Rapid detection of synthetic cannabinoids in herbal highs using surface-enhanced Raman scattering produced by gold nanoparticle co-aggregation in a wet system
Synthetic cannabinoids (SCs) are a major category of new psychoactive substances that are frequently distributed after addition to plants. To date, various SCs with small differences in their chemical structures have prevailed in the illegal drug market. Thus, development of a method for rapid detection with high discrimination capability is critically important for the forensic field. Vibrational spectroscopy is a possible analytical technique for this purpose because it can sensitively reflect differences among chemical structures. In this study, we applied surface enhanced Raman scattering (SERS) with gold nanoparticle co-aggregation in a wet system to plant samples containing SCs. The experimental protocol used was simple and involved only mixing the sample with several other solutions. It was possible to detect SERS spectra from various stock solutions of SCs by this method. The method was then applied to street samples containing SCs. Some of the plant samples containing SCs did not produce significant SERS signals even though stocks solutions of the same SCs did produce SERS spectra. We investigated the reason for this discrepancy and speculated that the solubility in aqueous solutions was a factor determining whether a significant SERS signal could be detected or not. According to this hypothesis, minimal sample pre-treatment methods were applied. This allowed for detection of SERS spectra from the examined plant samples. The developed approach is a powerful method for screening analysis of SCs in plant fragments.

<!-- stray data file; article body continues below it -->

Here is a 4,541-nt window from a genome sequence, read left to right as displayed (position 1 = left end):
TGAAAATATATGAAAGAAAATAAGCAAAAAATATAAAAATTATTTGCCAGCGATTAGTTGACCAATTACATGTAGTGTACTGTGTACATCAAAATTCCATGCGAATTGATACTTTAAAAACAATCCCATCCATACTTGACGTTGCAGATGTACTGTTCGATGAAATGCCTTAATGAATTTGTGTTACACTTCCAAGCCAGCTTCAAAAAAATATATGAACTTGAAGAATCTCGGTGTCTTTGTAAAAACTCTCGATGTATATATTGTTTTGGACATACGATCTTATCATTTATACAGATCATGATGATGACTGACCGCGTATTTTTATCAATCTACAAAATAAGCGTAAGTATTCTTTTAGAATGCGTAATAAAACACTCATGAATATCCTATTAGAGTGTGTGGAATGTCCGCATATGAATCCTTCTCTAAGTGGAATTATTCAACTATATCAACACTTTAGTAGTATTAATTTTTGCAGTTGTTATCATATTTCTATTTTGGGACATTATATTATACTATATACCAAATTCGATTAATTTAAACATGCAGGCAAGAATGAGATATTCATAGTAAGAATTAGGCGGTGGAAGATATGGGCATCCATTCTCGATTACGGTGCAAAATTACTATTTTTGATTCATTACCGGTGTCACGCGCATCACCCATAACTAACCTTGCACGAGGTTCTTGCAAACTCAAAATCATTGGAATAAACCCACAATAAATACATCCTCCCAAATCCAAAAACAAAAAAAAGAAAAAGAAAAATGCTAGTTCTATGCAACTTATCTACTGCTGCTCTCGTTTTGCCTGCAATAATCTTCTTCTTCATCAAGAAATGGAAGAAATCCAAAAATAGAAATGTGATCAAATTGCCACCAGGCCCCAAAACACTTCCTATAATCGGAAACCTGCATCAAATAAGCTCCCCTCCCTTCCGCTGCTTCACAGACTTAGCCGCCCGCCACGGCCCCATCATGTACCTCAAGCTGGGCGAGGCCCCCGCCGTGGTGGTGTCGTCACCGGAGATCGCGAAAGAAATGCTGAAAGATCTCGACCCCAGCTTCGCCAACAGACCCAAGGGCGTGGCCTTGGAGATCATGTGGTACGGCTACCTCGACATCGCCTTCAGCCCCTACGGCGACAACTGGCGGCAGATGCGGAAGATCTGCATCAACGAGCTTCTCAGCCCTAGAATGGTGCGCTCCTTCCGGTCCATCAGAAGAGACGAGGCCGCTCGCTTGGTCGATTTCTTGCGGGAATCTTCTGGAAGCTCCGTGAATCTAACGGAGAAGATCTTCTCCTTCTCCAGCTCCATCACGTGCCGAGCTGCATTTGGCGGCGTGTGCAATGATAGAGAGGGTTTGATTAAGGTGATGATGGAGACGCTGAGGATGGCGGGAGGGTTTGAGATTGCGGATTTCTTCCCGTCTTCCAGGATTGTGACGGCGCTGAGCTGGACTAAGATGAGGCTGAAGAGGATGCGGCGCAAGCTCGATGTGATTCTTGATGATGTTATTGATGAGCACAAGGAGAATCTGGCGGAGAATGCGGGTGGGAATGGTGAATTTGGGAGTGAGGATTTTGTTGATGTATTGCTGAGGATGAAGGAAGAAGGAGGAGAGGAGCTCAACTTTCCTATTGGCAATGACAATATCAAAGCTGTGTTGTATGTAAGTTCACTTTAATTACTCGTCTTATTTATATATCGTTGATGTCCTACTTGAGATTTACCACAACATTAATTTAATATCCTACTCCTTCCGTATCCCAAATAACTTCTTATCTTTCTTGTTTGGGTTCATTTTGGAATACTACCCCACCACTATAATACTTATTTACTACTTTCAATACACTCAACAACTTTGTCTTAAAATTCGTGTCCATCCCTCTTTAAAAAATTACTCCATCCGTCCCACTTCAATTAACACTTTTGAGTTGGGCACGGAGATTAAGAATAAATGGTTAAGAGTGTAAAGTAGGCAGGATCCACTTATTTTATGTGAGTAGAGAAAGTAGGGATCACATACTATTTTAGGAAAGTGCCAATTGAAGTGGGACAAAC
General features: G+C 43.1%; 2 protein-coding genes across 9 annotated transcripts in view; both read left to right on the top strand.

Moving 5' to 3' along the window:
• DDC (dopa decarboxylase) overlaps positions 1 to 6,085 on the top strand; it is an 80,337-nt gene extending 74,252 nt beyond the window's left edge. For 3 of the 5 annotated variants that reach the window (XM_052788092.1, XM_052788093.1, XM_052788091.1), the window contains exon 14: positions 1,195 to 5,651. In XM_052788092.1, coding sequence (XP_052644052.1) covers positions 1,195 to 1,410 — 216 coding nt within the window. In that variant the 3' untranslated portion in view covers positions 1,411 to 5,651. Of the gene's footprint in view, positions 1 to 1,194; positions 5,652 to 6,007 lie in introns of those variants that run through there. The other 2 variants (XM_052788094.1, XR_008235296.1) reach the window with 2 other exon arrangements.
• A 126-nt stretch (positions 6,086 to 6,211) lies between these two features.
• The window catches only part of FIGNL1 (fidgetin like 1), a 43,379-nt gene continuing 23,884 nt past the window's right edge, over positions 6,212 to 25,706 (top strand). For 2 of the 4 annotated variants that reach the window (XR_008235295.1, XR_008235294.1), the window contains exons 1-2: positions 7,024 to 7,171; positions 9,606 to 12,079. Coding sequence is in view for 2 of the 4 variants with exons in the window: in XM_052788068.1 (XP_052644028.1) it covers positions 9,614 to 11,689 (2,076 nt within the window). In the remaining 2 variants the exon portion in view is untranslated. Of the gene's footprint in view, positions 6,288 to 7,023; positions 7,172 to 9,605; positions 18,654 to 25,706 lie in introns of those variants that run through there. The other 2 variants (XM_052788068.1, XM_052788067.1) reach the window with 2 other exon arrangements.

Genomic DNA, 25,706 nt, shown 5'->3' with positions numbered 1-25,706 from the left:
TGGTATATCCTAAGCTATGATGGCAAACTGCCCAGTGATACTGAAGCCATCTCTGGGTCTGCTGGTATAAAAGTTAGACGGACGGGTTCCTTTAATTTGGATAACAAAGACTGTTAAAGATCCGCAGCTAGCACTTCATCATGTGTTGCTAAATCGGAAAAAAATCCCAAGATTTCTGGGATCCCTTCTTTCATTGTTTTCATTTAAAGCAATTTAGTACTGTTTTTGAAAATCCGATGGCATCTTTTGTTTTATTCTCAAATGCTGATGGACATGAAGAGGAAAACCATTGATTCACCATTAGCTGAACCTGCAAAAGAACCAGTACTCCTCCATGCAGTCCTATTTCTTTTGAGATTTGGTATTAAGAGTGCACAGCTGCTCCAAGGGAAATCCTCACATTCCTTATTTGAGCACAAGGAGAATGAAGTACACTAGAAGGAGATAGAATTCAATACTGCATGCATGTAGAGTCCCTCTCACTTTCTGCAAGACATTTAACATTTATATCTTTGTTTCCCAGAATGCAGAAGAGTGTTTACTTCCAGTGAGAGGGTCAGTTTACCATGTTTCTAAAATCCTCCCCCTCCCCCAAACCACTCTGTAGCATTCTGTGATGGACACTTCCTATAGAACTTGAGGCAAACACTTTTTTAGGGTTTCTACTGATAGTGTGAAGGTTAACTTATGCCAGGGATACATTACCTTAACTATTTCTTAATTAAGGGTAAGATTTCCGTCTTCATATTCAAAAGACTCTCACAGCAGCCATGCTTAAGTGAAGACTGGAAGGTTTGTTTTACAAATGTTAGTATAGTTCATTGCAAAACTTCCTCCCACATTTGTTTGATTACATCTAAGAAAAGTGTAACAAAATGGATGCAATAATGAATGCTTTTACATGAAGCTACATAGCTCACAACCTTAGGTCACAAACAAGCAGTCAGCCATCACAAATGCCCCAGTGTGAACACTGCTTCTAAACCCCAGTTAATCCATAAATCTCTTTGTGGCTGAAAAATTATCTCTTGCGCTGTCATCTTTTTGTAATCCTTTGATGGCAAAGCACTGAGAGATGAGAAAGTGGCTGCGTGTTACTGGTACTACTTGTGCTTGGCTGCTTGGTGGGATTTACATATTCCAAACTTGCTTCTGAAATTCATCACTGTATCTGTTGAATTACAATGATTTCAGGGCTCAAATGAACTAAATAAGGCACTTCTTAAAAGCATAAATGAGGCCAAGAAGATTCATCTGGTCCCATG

- This article is part of the themed collection: Analytical Nanoscience